The understanding of God as a covenant-making and keeping God begins in the Garden of Eden and continues through the covenants with Noah (Gen 9), Abraham (Gen 12), Moses (Exodus 20) and David (2 Sam 7) to the new covenant (Jer. 31) established at the cross. A covenant is more than a promise, it is more like a treaty between a king and his subjects. The Ancient Near East gives us numerous examples of these agreements. There are two basic types of covenant: In a Suzerain Treaty, the king imposes covenant stipulations upon the subjects. This model can be seen in the Mosiac covenant. The conditions often include blessings for abiding by the terms of the covenant and curses for abandoning the terms. God is the sovereign regulator of the covenant. The second type is a royal grant covenant in which the King freely bestows certain privileges or benefits on the subjects. The Abrahamic and New covenants are examples of a royal grant covenant.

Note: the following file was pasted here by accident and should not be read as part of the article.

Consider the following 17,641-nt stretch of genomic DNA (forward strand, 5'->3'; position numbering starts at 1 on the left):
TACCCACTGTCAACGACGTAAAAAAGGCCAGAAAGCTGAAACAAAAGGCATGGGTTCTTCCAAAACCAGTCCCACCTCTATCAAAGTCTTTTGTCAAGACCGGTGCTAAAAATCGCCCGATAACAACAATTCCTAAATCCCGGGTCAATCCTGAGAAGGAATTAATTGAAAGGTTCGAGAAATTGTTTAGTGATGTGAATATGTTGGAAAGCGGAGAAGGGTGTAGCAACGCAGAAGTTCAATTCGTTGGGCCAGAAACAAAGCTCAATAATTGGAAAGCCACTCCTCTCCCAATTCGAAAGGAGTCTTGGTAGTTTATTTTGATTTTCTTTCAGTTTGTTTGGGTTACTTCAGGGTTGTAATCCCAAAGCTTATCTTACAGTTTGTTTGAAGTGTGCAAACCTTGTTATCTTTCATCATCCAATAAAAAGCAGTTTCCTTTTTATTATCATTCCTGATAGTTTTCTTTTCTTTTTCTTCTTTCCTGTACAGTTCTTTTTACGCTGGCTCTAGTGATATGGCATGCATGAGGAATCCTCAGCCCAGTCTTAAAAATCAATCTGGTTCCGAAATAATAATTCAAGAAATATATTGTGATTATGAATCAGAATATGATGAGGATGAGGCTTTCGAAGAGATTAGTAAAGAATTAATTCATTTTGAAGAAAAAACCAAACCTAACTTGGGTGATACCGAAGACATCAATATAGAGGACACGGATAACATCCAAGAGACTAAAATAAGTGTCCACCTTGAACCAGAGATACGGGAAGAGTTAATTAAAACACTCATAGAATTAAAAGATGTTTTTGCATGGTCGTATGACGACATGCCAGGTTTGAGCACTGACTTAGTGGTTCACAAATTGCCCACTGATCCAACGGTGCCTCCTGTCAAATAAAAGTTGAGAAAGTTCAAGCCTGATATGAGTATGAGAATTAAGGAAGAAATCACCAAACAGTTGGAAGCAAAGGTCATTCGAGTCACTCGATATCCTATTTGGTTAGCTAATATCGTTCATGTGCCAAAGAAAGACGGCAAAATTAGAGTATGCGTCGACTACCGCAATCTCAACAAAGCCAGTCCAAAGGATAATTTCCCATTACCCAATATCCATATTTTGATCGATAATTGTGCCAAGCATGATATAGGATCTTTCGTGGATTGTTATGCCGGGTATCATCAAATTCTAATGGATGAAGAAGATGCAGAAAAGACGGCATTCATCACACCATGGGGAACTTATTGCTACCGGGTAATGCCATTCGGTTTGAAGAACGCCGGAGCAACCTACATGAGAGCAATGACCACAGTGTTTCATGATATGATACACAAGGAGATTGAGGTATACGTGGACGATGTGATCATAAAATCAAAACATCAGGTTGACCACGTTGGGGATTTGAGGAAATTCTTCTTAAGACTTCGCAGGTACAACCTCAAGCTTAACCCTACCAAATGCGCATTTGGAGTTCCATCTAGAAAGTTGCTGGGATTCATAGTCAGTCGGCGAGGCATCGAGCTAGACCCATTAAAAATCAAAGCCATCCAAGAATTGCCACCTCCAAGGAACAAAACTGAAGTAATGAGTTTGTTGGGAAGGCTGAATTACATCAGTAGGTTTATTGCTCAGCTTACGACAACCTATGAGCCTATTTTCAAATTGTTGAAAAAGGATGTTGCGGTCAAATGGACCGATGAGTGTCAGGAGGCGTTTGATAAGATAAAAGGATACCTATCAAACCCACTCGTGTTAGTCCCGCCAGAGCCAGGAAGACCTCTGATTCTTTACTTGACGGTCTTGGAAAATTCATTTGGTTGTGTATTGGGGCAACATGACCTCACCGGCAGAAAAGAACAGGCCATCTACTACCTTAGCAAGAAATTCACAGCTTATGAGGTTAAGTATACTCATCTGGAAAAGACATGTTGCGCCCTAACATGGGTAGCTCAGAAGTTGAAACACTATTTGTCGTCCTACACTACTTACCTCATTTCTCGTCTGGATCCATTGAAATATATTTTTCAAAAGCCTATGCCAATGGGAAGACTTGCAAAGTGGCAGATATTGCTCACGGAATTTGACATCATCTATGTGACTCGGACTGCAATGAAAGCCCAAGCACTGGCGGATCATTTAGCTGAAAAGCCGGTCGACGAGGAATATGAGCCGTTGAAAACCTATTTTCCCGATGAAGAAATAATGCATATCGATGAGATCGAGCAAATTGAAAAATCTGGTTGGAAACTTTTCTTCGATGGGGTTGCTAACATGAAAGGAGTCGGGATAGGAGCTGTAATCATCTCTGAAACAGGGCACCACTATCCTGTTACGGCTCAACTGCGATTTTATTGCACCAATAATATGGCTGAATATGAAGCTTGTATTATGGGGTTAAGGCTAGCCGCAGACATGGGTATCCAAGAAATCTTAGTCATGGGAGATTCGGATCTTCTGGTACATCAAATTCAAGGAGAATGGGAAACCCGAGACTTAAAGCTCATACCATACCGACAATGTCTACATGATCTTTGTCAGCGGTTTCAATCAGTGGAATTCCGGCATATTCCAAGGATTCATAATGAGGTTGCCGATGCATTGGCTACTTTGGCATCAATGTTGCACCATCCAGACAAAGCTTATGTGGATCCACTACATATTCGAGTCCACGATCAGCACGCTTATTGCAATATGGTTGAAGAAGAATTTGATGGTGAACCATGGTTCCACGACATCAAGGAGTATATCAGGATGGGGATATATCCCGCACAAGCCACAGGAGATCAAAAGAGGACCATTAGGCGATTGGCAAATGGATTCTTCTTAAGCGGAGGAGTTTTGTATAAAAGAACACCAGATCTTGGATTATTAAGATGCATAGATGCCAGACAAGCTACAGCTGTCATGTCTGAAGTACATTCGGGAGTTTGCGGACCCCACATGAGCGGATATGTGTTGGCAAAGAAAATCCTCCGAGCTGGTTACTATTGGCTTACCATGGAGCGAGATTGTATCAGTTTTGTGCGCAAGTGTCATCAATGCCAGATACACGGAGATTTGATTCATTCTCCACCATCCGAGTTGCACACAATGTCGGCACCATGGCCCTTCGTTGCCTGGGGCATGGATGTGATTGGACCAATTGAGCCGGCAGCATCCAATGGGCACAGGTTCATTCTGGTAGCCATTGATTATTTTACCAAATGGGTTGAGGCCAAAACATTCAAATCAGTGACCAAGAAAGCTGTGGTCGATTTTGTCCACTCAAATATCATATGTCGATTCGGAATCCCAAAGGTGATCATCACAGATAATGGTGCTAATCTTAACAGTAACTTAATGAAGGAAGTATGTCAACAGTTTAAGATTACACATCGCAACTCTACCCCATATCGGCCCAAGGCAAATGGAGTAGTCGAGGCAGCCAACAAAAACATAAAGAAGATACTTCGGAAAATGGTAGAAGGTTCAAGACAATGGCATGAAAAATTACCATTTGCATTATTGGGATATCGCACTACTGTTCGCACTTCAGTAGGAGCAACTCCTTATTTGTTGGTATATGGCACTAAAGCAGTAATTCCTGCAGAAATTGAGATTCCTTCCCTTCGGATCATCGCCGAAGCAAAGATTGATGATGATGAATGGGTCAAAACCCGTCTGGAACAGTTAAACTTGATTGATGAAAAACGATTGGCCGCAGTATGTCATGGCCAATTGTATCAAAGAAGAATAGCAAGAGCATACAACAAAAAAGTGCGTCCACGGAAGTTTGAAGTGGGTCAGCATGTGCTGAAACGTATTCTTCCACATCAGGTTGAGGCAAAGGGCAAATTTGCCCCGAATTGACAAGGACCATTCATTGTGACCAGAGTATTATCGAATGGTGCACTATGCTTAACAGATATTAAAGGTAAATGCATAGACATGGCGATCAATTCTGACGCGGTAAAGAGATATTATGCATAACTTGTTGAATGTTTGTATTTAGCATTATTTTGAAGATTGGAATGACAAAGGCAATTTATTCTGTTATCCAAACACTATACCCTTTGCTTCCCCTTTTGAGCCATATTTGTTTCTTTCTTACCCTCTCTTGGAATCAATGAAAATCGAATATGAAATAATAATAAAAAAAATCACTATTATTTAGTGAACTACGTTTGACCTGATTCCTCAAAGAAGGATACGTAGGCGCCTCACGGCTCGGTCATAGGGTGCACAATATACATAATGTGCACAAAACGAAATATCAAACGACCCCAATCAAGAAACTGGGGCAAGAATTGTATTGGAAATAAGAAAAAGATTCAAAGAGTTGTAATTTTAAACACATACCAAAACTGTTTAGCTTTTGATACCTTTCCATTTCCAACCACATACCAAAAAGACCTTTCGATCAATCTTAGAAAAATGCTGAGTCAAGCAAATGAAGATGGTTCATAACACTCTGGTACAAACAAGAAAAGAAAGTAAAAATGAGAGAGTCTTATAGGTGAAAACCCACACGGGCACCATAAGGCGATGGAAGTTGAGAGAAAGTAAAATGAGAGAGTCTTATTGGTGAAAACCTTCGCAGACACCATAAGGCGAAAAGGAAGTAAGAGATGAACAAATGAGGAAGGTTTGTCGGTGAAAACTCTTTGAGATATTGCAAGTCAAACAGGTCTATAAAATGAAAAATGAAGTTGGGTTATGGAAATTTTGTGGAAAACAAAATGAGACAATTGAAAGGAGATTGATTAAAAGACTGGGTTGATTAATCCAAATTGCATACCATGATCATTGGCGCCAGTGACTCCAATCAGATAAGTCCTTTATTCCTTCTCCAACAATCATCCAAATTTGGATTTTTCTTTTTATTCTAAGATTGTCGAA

The new covenant is instituted at the cross and one way to approach Lent would be as a time to reconsider the benefits extended to us in this covenant and to reaffirm our commitment and response to those benefits through scripture reading and prayer, fasting, almsgiving, self-examination and repentance.
Feb 17 – Ash Wed.Joel 2:1-2, 12-17 or Isaiah 58:1-12Ps 103 2 Cor. 5:20-6:10 Matt 6:1-6; 16-21
Feb 21 - Gen 9:8-17 Ps 25 1 Peter 3:18-22 Mark 1:9-13
Feb 28 - Gen 22: 1-14 Ps 16 Rom 8:31-39 Mark 9:31-38
March 7 - Ex 20:1-21 Ps 19:7-14 Rom 7: 12-25 John 2:13-22
March 14 - 2 Chr. 36:14-23 Ps 122 Eph 2: 1-10 John 6:1-15
March 21 - Jer. 31:31-34 Ps 51 Heb 4:14-5:10 John 12: 30-36
March 28 Palm Sunday - Mark 11: 1-11 Ps 118: 19-29 Phil 2: 5-11 Is 52:13-53:12
April 4 Easter Sunday - Acts 10:34-43 Is. 25:6-9 Col 3: 1-4 Mark 16: 1-8